If you are looking for consistency in your business life, the federal technology sector is a great place to be.
Let’s be clear, things change. New priorities emerge. Old priorities fall below the radar.
But year after year — and I’ve been doing this now for 25 years — there consistently are story lines that ebb and flow like a good soap opera. But instead of the “shocking” revelation of a character coming back from the dead or out of coma, it’s more about a storyline or character coming back from a long vacation.
For 2022, federal technology storylines continued to focus on cybersecurity, IT modernization and the skillsets of the workforce, while areas like customer experience, supply chain security and many others emerged.
Federal News Network asked former and current federal technology executives to weigh in on that year that was 2022 and offer their take on how the storylines drew in the audience over the last 12 months.
The panelists are:
- Jonathan Alboum, the former chief information officer at the Agriculture Department and now federal chief technology officer for ServiceNow
- Ann Dunkin, the chief information officer at the Energy Department
- Julie Dunne, a former House Oversight and Reform Committee staff member for the Republicans, a former commissioner of the Federal Acquisition Service at the General Services Administration, and now a principal at Monument Advocacy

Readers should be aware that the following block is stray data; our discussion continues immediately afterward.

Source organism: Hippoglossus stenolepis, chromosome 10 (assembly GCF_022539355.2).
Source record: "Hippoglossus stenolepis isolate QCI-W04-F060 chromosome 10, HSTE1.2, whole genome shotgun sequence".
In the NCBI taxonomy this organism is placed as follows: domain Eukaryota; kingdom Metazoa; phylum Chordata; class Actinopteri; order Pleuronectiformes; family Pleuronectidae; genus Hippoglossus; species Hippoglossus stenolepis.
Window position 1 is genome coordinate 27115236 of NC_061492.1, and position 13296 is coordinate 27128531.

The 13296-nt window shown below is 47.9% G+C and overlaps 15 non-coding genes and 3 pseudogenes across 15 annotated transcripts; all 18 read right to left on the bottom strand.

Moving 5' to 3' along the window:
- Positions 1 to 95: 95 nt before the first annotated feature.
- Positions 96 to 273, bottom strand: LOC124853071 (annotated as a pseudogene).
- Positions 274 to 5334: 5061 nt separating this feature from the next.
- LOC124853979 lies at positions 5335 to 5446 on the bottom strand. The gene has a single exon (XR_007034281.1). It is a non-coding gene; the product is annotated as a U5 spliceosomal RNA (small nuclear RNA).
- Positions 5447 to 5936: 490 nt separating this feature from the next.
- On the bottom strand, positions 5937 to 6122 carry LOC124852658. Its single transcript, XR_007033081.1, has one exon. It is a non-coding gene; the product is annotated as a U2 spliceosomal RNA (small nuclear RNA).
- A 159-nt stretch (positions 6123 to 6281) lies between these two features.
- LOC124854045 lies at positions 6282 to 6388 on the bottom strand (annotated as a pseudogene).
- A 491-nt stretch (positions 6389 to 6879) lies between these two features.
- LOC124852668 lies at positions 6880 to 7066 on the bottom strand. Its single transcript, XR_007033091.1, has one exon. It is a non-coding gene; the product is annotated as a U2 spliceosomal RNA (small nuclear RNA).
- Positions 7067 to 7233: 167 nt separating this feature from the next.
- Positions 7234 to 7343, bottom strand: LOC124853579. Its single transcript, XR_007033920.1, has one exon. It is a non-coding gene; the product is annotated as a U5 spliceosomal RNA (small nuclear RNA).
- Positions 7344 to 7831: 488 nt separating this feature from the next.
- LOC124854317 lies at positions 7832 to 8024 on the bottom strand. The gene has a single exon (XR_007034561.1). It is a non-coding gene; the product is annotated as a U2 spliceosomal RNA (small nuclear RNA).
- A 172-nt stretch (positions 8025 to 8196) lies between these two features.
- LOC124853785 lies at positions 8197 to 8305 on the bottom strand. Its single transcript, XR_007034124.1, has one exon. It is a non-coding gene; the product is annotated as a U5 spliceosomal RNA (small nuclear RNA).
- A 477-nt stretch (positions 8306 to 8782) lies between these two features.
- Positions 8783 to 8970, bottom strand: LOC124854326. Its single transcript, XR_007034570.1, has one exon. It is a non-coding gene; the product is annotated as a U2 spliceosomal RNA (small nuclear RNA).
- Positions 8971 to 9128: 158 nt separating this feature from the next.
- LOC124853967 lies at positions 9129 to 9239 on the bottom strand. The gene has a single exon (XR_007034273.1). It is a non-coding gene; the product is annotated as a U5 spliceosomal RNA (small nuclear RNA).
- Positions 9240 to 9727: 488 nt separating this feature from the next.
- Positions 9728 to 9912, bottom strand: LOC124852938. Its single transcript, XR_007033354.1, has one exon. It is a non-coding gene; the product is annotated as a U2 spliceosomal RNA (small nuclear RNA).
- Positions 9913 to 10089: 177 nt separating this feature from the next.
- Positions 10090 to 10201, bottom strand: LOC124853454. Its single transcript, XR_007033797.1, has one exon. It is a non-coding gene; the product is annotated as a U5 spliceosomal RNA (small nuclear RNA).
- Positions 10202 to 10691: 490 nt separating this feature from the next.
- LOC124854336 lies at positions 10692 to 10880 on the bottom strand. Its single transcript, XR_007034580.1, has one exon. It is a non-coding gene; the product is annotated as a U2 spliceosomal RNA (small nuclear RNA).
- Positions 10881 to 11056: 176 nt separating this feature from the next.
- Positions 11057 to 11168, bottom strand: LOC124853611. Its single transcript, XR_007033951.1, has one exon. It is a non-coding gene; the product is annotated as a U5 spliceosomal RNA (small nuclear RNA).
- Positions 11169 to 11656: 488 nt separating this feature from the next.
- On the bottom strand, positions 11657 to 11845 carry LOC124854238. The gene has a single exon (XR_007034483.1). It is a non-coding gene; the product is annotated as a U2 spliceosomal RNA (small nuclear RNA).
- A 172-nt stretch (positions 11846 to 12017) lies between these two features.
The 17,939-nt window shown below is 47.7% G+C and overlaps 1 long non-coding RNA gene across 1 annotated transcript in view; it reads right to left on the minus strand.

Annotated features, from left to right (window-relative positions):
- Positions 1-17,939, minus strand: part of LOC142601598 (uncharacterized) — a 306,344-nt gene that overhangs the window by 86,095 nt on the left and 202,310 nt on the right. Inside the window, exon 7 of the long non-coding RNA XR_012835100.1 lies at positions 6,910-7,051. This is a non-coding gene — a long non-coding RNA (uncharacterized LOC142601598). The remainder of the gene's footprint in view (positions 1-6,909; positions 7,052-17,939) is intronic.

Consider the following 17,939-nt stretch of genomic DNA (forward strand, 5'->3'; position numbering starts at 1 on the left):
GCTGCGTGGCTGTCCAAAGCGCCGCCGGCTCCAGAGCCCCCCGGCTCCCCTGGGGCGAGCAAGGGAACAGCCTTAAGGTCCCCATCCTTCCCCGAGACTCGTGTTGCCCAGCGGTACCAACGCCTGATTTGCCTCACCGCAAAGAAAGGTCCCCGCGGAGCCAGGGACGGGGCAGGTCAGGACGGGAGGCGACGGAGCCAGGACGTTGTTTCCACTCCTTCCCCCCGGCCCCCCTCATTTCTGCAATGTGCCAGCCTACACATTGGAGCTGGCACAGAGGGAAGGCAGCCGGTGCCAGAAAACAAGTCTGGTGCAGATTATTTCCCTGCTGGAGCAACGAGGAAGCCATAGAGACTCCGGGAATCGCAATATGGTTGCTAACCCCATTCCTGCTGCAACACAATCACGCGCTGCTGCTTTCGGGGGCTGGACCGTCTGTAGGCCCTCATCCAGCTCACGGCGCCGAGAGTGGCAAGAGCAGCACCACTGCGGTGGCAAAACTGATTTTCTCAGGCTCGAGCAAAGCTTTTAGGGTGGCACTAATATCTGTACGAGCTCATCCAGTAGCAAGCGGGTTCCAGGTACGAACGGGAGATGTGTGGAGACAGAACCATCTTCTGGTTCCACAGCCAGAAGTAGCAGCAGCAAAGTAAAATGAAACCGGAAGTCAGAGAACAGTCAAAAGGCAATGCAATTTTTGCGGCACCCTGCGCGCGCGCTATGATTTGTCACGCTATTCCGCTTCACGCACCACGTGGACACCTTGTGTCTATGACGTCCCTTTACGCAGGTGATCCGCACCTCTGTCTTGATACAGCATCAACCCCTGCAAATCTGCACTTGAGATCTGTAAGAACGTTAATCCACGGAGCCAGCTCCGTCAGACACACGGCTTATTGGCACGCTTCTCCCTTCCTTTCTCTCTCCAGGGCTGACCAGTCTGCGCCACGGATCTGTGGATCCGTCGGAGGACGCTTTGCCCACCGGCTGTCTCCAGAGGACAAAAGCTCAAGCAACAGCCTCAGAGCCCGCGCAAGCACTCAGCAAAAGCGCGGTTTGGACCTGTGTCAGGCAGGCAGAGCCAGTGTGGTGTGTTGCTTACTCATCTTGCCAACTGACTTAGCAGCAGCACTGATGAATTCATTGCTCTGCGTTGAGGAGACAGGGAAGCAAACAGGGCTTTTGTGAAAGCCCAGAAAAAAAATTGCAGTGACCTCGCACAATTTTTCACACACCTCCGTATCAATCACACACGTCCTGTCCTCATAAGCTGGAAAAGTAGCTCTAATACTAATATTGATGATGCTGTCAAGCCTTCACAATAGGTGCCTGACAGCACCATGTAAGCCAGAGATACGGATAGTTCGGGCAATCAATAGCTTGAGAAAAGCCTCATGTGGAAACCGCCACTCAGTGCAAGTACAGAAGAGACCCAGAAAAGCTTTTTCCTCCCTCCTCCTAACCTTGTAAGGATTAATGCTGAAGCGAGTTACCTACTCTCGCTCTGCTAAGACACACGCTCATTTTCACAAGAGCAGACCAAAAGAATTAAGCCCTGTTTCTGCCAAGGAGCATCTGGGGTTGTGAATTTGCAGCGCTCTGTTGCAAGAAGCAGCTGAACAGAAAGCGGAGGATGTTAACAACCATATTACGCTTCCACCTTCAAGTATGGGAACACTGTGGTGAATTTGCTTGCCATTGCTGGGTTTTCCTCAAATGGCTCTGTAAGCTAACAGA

- Kelly Fletcher, the chief information officer at the State Department
- Mike Hettinger, former House Oversight and Reform Committee staff member and now president of Hettinger Strategy Group.
- Keith Jones, former State Department CIO and now president and CEO of the Edgewater Group
- Janet Vogel, the former chief information officer at the Department of Health and Human Services and now president of the Vogel Group.
What are two specific accomplishments in 2022 within the federal IT and/or acquisition community? Please offer details about those accomplishments and why you though they had an impact and what changes they brought.
KF: To enable chief information officer oversight of IT investment portfolios across the federal government, many agencies are transitioning to large, cross-cutting IT contract vehicles. Two examples are: the Joint Warfighting Cloud Capability (JWCC) at the Defense Department and State’s Evolve indefinite delivery, indefinite quality (IDIQ). DoD’s multiple-award JWCC vehicle provides DoDwide access to commercial cloud capabilities directly from class-leading cloud service providers. The Department of State’s multi-billion dollar Evolve IDIQ program will do the same across all major technical service areas. Following strategy development, acquisition planning and industry outreach, we recently released the final request for proposals. Positioning the federal government to leverage large multi-award IDIQ contracts is a major step forward. At State, effective procurement of IT services and products for the department is also key to Secretary Antony Blinken’s agenda to build a State Department equipped to innovatively and securely operate in the 21st century.